Confirming some discussion in the comments from last Friday’s Ernst & Young compensation post, a source got in touch with us with more details on some rankings getting chopped:
I’ll confirm what your sources are saying about reviews being available in fso. Not only that, but forced rankings are in full effect. While [there] was less pushback during roundtables earlier (which was accurrate at the time), the ratings for at least 5 people were lowered by a notch from what was agreed to by the full committee at the end of may. (5 to 4, 4 to 3) While they do say after all people are discussed they’ll assess the levels to ensure the same criteria is being used, I firmly belive its being used as a way to lower ratings (and raises). Why have the formal review committees (roundtables) if the partners are going to have the ability to act unilateraly to ‘right size’ the ratings?
We’ll still have to wait a couple more weeks before we find out if the forced rankings actually translate into disappointing raises, as the official communication won’t come until August but this news surely doesn’t bode well. If you got knocked down a peg, discuss below and as always, keep us updated.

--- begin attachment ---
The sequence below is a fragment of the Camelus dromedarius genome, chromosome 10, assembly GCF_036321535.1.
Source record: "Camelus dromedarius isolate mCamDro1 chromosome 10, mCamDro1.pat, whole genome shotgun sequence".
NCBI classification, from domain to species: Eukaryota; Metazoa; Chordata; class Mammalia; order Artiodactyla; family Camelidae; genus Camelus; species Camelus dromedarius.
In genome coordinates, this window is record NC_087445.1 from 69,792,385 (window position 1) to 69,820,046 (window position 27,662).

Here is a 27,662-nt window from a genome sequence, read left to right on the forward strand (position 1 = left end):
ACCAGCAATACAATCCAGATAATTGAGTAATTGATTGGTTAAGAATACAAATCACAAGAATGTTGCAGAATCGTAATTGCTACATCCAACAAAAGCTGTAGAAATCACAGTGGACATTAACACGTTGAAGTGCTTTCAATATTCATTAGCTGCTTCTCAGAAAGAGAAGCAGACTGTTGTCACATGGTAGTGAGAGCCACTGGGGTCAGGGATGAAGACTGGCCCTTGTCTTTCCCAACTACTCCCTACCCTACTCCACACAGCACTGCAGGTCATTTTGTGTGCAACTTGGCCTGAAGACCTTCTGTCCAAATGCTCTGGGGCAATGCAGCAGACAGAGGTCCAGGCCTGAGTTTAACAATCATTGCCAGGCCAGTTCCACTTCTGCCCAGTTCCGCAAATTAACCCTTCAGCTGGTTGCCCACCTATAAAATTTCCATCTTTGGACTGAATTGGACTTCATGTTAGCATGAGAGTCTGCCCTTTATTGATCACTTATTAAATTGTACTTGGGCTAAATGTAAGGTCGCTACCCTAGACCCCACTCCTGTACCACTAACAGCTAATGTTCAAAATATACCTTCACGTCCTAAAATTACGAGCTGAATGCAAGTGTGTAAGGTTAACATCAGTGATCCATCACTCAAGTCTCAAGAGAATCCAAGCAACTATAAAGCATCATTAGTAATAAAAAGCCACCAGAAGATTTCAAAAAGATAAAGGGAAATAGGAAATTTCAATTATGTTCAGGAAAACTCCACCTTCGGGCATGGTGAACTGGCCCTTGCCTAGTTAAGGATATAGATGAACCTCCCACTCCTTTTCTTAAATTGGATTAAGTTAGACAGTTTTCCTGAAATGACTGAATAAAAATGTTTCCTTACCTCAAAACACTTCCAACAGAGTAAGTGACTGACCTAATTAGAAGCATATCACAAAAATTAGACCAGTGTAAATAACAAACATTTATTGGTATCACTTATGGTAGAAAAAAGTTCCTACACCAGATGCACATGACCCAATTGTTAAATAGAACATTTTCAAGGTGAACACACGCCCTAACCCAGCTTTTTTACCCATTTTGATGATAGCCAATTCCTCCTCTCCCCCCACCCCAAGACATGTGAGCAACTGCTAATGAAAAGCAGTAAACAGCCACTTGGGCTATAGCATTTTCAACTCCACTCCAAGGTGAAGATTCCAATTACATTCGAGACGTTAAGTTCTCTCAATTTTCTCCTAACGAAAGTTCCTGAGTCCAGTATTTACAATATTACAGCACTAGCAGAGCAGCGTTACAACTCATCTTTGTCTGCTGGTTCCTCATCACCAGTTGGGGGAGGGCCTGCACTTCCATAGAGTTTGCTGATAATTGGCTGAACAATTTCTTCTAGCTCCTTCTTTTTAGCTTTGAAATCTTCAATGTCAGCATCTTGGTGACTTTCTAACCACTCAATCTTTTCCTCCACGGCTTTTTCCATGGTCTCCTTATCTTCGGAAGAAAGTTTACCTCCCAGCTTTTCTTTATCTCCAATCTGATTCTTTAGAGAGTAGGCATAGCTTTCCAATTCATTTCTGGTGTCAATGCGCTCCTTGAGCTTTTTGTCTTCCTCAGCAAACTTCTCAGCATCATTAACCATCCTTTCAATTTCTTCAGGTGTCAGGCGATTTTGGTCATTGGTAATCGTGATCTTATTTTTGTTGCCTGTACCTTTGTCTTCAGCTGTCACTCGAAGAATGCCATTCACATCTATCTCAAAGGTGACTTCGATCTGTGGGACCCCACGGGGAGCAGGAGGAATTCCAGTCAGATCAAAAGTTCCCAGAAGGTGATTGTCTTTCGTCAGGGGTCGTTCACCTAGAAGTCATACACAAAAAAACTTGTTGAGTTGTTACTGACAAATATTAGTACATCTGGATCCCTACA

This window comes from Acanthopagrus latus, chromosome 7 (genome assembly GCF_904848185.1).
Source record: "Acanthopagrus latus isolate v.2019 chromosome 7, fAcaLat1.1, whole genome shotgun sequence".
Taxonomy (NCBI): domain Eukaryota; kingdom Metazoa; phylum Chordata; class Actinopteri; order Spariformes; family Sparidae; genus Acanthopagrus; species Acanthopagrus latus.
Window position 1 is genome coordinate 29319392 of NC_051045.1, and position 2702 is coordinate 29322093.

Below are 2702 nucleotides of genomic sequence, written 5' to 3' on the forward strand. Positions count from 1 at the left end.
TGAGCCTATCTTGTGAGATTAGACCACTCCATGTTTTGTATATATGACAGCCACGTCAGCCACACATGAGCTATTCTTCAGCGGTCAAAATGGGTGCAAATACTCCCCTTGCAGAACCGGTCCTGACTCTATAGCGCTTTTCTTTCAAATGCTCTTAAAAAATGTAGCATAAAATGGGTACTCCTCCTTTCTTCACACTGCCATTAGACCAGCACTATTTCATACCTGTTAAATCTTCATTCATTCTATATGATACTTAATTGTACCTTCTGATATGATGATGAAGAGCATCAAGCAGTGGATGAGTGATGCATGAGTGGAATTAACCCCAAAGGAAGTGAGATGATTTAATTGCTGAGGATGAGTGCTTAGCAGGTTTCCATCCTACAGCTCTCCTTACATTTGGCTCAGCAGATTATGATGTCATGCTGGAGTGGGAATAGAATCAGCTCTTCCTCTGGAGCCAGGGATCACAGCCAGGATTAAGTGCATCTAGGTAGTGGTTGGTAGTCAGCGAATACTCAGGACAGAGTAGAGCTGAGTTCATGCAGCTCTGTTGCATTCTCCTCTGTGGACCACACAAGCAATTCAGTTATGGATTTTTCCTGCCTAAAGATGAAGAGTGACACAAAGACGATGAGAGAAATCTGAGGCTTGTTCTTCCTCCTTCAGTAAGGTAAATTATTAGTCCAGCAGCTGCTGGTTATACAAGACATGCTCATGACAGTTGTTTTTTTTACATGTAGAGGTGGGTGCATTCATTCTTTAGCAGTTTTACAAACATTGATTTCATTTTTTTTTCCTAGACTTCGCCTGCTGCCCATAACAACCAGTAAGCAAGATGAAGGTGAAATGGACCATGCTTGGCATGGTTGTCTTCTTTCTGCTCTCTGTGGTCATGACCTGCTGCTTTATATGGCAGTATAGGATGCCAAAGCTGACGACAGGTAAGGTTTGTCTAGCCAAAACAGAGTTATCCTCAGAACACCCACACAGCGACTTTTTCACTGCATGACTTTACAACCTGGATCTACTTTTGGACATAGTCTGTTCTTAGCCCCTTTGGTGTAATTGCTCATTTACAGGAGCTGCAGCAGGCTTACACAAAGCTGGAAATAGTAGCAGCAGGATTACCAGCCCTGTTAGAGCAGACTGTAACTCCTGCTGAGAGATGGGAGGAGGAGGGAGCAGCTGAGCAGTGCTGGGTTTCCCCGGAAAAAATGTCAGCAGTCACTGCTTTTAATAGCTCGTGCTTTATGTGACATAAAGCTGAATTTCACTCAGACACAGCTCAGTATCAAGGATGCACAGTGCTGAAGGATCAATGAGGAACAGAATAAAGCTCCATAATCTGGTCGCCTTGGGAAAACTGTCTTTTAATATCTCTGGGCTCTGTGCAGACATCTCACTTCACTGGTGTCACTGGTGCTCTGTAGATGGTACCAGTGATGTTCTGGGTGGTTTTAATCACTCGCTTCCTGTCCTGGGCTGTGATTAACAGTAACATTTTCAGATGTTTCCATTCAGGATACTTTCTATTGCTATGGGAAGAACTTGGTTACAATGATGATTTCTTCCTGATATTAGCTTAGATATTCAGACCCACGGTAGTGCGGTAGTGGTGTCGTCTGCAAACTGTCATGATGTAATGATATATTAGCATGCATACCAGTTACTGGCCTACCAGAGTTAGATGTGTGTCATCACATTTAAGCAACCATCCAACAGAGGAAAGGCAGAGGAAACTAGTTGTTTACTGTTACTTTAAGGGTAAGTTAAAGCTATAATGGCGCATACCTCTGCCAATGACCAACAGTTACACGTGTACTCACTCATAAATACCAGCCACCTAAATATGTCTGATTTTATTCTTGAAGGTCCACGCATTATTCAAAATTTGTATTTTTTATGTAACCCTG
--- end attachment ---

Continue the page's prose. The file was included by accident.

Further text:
The PricewaterhouseCoopers compensation post is still a hot thread, as the majority of news was about double-digit raises and bonuses have been reported from many although at least one commenter was skeptical that all the news was good in the PwC world:
“[P]robably the people most willing to share are the ones who got the most $.”
That comment was in response to someone who assumed PwC was throwing around “1” ratings (the firm’s highest) like boomies at a Phish show. Of course, not everyone can be so lucky and apparently there are a couple of terms being thrown around by the less fortunate.
Late last week a source close to PwC dropped us the following:
“Fonus”– noun; the much-diminished bonus Big 4 firms give to borderline staff they can’t afford to pay properly, but don’t want to quit.
Not to be confused with the ‘nonus,’ which is no bonus at all.
Apparently these terms have emerged this week as fonuses started appearing in people’s paychecks.